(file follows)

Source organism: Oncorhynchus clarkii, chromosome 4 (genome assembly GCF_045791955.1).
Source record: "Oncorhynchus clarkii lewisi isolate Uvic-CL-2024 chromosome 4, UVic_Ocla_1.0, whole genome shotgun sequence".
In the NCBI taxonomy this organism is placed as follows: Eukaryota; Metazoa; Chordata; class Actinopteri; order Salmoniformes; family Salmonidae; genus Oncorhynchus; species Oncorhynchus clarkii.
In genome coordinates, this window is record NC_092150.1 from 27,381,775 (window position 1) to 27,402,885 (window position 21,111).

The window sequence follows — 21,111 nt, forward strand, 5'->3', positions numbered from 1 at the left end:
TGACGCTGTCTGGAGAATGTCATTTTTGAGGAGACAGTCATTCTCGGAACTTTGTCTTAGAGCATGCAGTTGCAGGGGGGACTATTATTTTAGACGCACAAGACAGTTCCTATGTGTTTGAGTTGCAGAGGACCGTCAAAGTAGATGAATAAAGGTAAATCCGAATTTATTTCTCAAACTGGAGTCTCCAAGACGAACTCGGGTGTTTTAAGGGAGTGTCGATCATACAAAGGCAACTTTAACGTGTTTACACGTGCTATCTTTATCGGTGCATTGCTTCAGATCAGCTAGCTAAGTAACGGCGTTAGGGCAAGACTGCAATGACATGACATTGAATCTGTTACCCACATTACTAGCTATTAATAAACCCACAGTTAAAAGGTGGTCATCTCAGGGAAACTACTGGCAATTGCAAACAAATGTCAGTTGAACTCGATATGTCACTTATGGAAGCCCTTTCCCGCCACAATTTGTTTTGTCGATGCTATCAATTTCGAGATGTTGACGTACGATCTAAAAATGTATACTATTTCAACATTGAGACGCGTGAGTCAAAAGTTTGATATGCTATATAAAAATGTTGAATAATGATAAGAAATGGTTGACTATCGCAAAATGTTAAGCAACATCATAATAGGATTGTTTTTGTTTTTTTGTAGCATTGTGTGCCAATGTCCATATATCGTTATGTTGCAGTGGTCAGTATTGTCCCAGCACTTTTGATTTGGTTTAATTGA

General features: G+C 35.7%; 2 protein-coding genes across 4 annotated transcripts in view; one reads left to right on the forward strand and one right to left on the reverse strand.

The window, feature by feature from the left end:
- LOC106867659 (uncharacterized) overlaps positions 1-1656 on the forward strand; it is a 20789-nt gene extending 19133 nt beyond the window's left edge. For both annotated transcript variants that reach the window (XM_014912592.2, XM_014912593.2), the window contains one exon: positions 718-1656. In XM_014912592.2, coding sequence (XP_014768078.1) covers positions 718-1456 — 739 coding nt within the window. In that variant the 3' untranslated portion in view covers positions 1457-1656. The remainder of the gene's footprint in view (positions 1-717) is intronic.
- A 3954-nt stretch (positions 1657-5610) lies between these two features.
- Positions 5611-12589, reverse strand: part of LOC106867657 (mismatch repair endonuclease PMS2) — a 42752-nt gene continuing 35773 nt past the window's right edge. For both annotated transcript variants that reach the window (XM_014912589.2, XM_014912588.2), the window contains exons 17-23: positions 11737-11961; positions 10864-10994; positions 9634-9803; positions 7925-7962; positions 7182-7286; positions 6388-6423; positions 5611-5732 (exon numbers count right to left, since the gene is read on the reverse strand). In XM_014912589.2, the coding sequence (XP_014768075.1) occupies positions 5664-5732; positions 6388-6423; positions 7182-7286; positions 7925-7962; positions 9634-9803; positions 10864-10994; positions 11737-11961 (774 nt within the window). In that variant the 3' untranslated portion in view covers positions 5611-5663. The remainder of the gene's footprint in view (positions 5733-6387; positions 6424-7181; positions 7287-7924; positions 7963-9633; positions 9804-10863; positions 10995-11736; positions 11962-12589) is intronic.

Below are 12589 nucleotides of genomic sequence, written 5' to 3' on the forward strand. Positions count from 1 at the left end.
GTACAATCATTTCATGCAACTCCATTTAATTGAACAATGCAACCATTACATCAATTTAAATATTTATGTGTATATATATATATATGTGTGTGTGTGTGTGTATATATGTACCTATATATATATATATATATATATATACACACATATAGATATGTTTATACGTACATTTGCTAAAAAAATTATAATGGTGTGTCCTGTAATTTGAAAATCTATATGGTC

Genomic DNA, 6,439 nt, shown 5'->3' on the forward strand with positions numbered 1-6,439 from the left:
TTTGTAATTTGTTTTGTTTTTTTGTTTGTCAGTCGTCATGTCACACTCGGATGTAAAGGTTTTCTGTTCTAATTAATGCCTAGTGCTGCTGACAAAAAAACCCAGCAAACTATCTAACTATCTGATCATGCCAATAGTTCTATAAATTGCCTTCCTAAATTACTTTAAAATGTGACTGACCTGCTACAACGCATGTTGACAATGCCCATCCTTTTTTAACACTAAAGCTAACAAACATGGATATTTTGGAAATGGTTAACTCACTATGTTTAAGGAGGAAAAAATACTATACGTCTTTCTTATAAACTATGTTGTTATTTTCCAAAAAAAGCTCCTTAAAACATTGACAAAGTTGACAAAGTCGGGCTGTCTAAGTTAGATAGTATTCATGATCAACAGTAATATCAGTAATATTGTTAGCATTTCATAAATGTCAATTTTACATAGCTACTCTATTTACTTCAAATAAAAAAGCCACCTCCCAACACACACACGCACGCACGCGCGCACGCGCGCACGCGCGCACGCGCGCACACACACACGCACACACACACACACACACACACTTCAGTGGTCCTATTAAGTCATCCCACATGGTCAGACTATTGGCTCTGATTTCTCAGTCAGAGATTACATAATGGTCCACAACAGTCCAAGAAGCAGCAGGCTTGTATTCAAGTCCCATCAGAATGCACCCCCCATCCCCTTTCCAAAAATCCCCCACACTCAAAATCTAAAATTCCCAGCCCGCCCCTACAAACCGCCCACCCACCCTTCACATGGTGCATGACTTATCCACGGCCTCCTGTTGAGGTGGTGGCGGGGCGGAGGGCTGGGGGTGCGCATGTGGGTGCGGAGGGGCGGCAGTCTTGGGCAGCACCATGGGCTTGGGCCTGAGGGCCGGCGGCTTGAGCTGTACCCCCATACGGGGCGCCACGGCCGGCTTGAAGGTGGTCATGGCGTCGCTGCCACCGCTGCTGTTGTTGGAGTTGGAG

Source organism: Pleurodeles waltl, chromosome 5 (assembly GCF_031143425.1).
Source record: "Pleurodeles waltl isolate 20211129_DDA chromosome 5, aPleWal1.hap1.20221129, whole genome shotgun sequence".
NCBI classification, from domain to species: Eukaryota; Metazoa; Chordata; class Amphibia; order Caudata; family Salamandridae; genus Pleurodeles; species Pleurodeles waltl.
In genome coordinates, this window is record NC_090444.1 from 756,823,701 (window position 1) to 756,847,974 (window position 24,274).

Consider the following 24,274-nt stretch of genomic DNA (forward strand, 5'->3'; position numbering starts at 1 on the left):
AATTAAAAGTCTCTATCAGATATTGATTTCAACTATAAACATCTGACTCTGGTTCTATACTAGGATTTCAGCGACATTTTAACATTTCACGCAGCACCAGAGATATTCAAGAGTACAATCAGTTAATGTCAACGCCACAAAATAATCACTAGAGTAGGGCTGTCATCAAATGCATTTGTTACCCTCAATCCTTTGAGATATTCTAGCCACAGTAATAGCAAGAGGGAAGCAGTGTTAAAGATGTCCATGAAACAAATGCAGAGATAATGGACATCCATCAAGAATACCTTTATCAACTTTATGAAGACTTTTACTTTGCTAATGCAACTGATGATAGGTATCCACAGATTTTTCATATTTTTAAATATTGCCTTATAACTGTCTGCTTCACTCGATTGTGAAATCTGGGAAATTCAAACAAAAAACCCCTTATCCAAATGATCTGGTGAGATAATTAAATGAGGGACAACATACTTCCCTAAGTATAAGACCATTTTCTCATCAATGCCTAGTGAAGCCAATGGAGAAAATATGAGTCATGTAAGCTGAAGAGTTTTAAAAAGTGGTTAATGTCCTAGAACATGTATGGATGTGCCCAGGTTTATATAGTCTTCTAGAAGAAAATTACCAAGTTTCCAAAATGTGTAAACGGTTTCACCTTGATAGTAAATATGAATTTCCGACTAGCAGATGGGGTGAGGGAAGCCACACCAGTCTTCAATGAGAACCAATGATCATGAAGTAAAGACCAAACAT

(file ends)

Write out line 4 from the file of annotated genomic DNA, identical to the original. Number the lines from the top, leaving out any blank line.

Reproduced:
In genome coordinates, this window is record NC_092150.1 from 27,381,775 (window position 1) to 27,402,885 (window position 21,111).